As the Middle East’s incredibly rich heritage is systematically plundered and sold off to fetch millions, Tasoula Hadjitofi, a refugee and the founder of the organization "Walk of Truth," explores what can be done to prevent and combat this illicit trade. What can we in the west do to protect the history and identity of an entire people from wholesale looting and acts of barbarism? In her work, Hadjitofi urges the world to recognize looting and destruction of cultural heritage as a crime against humanity. She calls for better coordination of laws and law enforcement, and seeks closer cooperation with the art trade. In this talk, Hadjitofi shares the lessons learned from her own experience of tracking and repatriating antiquities looted from Cyprus, explores how cultural heritage can contribute to peace and reconciliation in former conflict zones, and reveals Walk of Truth’s ambitious plans to fight the illegal trade in stolen art by engaging the public.
Tasoula Georgiou Hadjitofi
Born in Cyprus, Hajitofi served as Honorary Consul of Cyprus in her adopted country of The Netherlands, a position she used to seek justice for the looting of Cyprus’s cultural heritage through repatriation of its stolen religious artifacts. Hadjitofi began her work repatriating stolen objects in the early 1980s, and is best known for orchestrating the Munich Case, one of the largest art trafficking sting operations in European history. Her efforts led to the arrest of the Turkish art smuggler Aydin Dikmen and the confiscation of over $60 million worth of looted artifacts from Cyprus and around the world. Herself a refugee of the 1974 Turkish invasion of Cyprus, Hajitofi is the former representative of the Autocephalous Church of Cyprus for stolen art, and founder of the organization Walk of Truth, which seeks to create reforms to protect cultural heritage in areas of conflict.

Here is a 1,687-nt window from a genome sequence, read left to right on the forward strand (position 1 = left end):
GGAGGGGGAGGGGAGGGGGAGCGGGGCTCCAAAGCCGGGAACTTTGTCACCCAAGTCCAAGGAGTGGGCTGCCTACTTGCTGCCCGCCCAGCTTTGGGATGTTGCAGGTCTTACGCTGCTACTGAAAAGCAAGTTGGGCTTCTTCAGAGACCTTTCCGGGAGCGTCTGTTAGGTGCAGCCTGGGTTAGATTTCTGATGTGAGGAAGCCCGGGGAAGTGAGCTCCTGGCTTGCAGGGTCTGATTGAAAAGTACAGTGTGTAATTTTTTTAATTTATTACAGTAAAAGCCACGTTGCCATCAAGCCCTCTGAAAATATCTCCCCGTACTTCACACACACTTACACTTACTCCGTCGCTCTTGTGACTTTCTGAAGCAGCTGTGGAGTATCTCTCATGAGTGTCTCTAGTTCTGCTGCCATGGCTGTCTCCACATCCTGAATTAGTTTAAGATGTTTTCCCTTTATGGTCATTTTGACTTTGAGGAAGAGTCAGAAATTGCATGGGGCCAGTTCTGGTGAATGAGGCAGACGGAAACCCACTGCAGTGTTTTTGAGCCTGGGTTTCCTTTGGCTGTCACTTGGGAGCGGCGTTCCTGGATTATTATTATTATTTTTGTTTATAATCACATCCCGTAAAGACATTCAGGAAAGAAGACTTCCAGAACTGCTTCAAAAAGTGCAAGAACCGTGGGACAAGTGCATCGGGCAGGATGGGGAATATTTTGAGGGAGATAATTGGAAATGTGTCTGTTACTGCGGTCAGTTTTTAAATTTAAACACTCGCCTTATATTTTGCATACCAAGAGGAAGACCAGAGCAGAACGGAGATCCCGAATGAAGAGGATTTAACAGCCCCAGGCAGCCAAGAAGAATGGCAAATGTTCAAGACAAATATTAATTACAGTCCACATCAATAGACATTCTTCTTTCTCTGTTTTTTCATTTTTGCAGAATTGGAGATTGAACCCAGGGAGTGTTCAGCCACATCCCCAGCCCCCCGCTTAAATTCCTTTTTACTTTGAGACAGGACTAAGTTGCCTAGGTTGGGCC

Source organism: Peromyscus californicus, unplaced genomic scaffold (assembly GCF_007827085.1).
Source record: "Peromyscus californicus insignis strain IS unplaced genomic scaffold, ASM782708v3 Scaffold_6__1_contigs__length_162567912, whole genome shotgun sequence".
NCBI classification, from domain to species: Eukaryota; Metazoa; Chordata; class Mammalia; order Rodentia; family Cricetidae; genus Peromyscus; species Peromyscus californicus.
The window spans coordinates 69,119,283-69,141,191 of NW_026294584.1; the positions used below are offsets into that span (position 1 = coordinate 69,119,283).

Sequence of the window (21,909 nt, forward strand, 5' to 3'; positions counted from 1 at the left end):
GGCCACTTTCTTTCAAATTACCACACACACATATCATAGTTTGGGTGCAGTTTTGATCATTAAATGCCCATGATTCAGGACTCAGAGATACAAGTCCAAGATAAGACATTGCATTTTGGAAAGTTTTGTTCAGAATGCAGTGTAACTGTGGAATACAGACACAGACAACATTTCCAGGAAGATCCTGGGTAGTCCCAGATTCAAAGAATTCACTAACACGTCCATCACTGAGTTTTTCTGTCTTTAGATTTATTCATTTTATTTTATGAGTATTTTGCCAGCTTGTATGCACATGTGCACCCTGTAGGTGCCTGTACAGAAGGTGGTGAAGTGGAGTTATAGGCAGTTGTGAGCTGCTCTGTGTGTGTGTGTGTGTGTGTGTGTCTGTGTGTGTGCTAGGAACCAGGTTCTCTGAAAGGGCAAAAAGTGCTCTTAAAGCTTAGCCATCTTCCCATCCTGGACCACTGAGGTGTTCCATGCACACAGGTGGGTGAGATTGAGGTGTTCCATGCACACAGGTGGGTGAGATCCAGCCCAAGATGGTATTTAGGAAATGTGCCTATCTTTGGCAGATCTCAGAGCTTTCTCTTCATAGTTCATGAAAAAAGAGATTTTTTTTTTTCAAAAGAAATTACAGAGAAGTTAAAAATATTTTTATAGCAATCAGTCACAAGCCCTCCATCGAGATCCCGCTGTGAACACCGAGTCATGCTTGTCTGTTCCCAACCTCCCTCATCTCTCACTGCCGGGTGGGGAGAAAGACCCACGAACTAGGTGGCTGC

This lecture will be followed by a reception.
Iconoclash is an initiative of EUNIC (the European Union National Institutes for Culture), supported by the John Brademas Center for the Study of Congress at New York University's Washington branch, and the EU Delegation to the U.S. in Washington DC.
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